Discount for less rice cuts leftovers by half
The amount of leftover food at vocational school canteens dropped by half on days when students were given an option of taking less rice in exchange for a HK$1 discount, a caterer has found.
The choice was made available to students as part of a campaign by Greeners Action to reduce the amount of food waste.
Nine canteens on campuses belonging to the Institute of Vocational Education, the School of Business and Information Systems and Youth College - all members of the Vocational Training Council - are taking part in the effort.
Under the project, which began yesterday and will run until April, students are given the option of 'less rice, HK$1 less' every Wednesday in participating canteens. The project first ran from March to May.
So Ming Caterers was behind four of the canteens taking part in both projects. Leftover food dropped by half on Wednesdays, manager So Wai-kin said.
'On normal days about one third of food is left. On Wednesdays it's about one sixth,' he said.
About 40 to 50 people asked for less rice in each canteen on a Wednesday.
The caterer supplies 4,000 dishes of rice to various campuses and hospitals every day. Most students who requested less rice were female, the manager said.
Nevertheless, the manager said rising costs made it difficult for the company to run the programme every day.
'Prices of rice and oil have increased 5 to 10 per cent in half a year. But our contract with schools states we can't raise meal prices,' he said. 'By reducing the price by HK$1, we earn 30 per cent less per dish.'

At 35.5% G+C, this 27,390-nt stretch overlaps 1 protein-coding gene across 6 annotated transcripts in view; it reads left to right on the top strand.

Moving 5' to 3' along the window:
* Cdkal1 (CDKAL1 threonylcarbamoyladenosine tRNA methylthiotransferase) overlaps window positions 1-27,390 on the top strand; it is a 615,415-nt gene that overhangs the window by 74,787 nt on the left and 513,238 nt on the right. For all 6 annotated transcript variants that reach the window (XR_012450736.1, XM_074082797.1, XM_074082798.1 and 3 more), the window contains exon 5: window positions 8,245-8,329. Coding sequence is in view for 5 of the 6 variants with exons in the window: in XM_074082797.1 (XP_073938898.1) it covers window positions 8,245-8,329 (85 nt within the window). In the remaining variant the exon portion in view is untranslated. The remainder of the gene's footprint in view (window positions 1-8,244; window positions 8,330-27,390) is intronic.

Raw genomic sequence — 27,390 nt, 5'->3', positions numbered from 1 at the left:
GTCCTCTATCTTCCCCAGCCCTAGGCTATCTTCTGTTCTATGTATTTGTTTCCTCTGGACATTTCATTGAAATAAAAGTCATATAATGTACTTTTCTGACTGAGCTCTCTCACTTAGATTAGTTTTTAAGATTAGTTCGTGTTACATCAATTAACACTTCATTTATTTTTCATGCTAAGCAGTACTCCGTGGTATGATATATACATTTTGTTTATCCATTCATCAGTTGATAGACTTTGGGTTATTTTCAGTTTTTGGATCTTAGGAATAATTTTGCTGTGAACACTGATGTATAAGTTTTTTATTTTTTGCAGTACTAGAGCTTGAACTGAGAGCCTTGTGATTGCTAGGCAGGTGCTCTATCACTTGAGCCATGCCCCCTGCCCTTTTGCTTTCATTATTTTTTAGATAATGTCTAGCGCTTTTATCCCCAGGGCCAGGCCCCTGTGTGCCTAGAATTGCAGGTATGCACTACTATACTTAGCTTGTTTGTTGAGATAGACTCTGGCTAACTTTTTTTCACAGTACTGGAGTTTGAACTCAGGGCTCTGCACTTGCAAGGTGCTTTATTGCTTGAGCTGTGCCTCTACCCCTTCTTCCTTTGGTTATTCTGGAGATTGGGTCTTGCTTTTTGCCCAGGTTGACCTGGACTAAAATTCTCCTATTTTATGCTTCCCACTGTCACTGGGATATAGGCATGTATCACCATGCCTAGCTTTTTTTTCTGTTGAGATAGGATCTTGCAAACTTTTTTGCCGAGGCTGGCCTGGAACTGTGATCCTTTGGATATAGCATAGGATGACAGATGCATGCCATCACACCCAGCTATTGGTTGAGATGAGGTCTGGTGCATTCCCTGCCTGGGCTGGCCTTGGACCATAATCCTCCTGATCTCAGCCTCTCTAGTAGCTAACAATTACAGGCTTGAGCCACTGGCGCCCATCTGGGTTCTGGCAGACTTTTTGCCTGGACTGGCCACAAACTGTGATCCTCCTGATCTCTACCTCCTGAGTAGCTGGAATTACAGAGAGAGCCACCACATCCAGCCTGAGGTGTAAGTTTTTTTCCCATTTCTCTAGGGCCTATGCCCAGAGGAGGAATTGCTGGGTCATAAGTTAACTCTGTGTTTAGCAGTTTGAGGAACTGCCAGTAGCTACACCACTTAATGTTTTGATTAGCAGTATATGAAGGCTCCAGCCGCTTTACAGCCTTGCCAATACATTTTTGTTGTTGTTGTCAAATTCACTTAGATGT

But things had to be done in order to save the earth, he said.
Government data shows the city sends 3,130 tonnes of food waste to landfills every day. This constitutes 35 per cent of the total waste produced by the city each day.
A number of students at the Kowloon campus of the Institute of Vocational Education said they were unaware of the 'less rice' initiative.
'They should step up promotions. It's best if cashiers in canteens can remind us of it when we pay for our lunches,' Ann Leung Wun-ching, 19, said.
Another student, Rainbow Leung, 19, said she would have asked for less rice if she had known about the programme. 'I eat up all the rice because I don't want to waste anything. It makes me very full,' she said.
Yuen Tsz-ki and Pang Ka-chun, students who had won recognition for their efforts in reducing food waste, said they always ate everything before them. 'I rarely ask others to eat up everything. I help them finish all the food,' Pang said.
Apart from schools, 26 food chains with 170 restaurants also took part in the Save Food project from March to October. Instead of offering the HK$1 discount every Wednesday, they offered it on the first Wednesday of every month.
Greeners Action project officer Yip Chui-man said they would like to add more days to the programme.